A group of 120 economists pressed Congress on Thursday to back President Joe Biden’s $1.9 trillion rescue proposal before much of the aid from the $900 billion stimulus deal runs out.
“Unfortunately, the steps taken by the previous administration and Congress were not enough to help families and businesses weather the storm, nor for our nation’s economy to fully recover,” the letter signed by the economists said. “It’s critical for Congress to immediately pass a new coronavirus relief package that will provide additional assistance to families and businesses struggling through a hard winter.”
Biden unveiled a $1.9 trillion ‘rescue plan’ this month that includes $1,400 stimulus payments, an extension of key unemployment programs that lapse in March, $350 billion to state and local governments, an increase in tax credits for low- and middle-income families, and $160 billion for a national program on vaccination and testing.
The plan would also extend a federal moratorium on evictions and foreclosures until the end of September and allocate billions of dollars toward food insecurity.
“While the COVID relief package passed at the end of 2020 was better than nothing, it was too little and too late to address the enormity of the deteriorating situation,” according to the letter signed by Gene Sperling, former director of the National Economic Council under President Clinton and President Obama, and Joseph Stiglitz, Nobel Laureate in economics, among others.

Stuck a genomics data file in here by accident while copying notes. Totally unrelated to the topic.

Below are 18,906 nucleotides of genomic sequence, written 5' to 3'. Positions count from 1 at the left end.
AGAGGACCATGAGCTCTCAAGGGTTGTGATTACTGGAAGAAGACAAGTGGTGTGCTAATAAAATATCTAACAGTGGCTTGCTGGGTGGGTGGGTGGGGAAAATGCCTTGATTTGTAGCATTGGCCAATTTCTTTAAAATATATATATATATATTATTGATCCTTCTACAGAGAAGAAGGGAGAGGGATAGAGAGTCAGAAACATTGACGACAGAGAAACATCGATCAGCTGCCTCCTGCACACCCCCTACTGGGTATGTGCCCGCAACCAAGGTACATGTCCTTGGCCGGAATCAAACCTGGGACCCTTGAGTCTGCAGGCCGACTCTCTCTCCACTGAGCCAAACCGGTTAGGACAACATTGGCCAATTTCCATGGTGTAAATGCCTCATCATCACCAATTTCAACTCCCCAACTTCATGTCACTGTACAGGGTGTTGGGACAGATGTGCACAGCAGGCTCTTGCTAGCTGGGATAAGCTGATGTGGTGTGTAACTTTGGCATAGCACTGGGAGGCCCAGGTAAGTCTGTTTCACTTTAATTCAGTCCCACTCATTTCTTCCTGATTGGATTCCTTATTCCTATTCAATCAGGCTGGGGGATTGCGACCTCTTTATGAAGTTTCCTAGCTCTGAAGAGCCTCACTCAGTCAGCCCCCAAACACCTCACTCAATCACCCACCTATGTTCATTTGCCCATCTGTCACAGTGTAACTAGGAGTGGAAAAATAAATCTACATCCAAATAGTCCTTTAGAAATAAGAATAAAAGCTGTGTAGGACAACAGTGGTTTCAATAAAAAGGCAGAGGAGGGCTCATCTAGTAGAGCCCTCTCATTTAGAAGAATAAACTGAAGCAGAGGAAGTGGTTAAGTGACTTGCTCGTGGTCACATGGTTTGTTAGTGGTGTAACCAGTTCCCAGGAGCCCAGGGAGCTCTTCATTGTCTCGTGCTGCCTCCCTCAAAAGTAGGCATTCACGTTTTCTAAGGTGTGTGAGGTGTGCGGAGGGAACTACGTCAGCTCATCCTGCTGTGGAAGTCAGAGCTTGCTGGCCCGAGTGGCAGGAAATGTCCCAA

Biden said he hoped to pass his proposal with bipartisan support through both chambers of Congress, but numerous GOP senators have expressed concerns about the plan’s price tag as well as the rising deficit. Sen. Mitt Romney (R-UT) called the $1.9 trillion price tag “pretty shocking” in an interview with Fox News on Sunday.
“There's a lot of money, and this isn't Monopoly money,” Sen. Angus King, (I-ME) said in an interview with NPR on Monday. “We're borrowing this money from our grandchildren.”
Suggesting that the county can’t afford more relief is what helped to “exacerbate and prolong the damage caused by the 2008 financial crisis,” the letter said.
“History shows that what our nation cannot afford is inaction or timidity in the face of what many consider to be the greatest economic disaster since the Great Depression,” the letter said.
If Biden’s full $1.9 trillion plan is adapted by March, 10 million jobs would be added by the fall of 2022, according to estimates by Moody’s Analytics, enough to return the labor market to its pre-pandemic levels.
Additionally, over 11.6 million people would be lifted out of poverty in 2021 and child poverty would be cut in half if Biden’s plan is implemented, according to an analysis by Columbia University’s Center on Poverty and Social Policy.
The Senate is expected to begin debating Biden’s relief plan next week. Meanwhile, Democrats are also readying the reconciliation process that would allow them to pass some of the relief provisions with 51 votes and wouldn’t require support from GOP senators, according to Senate Majority Leader Chuck Schumer (D-NY).
“The first step to pursuing COVID relief legislation to reconciliation would be to pass a budget resolution,” Schumer said at a press conference on Tuesday. “I informed senators to be prepared, that a vote on a budget resolution could come as early as next week.”